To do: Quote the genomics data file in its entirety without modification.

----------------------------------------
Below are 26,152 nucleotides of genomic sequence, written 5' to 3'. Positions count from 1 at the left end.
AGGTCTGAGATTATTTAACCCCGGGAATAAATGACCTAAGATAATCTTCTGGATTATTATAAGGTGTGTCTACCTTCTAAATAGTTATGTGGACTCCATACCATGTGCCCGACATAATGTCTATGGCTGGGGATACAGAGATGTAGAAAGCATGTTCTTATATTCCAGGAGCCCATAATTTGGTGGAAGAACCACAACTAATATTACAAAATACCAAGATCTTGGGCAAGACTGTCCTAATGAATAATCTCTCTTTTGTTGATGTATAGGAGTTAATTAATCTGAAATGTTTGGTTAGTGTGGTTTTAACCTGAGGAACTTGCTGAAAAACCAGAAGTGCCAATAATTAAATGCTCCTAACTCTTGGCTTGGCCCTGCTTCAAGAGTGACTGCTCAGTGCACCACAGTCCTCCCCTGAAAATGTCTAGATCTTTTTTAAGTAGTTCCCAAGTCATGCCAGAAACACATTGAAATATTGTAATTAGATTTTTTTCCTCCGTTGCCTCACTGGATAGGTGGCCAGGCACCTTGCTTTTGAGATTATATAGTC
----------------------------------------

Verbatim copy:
Below are 26,152 nucleotides of genomic sequence, written 5' to 3'. Positions count from 1 at the left end.
AGGTCTGAGATTATTTAACCCCGGGAATAAATGACCTAAGATAATCTTCTGGATTATTATAAGGTGTGTCTACCTTCTAAATAGTTATGTGGACTCCATACCATGTGCCCGACATAATGTCTATGGCTGGGGATACAGAGATGTAGAAAGCATGTTCTTATATTCCAGGAGCCCATAATTTGGTGGAAGAACCACAACTAATATTACAAAATACCAAGATCTTGGGCAAGACTGTCCTAATGAATAATCTCTCTTTTGTTGATGTATAGGAGTTAATTAATCTGAAATGTTTGGTTAGTGTGGTTTTAACCTGAGGAACTTGCTGAAAAACCAGAAGTGCCAATAATTAAATGCTCCTAACTCTTGGCTTGGCCCTGCTTCAAGAGTGACTGCTCAGTGCACCACAGTCCTCCCCTGAAAATGTCTAGATCTTTTTTAAGTAGTTCCCAAGTCATGCCAGAAACACATTGAAATATTGTAATTAGATTTTTTTCCTCCGTTGCCTCACTGGATAGGTGGCCAGGCACCTTGCTTTTGAGATTATATAGTC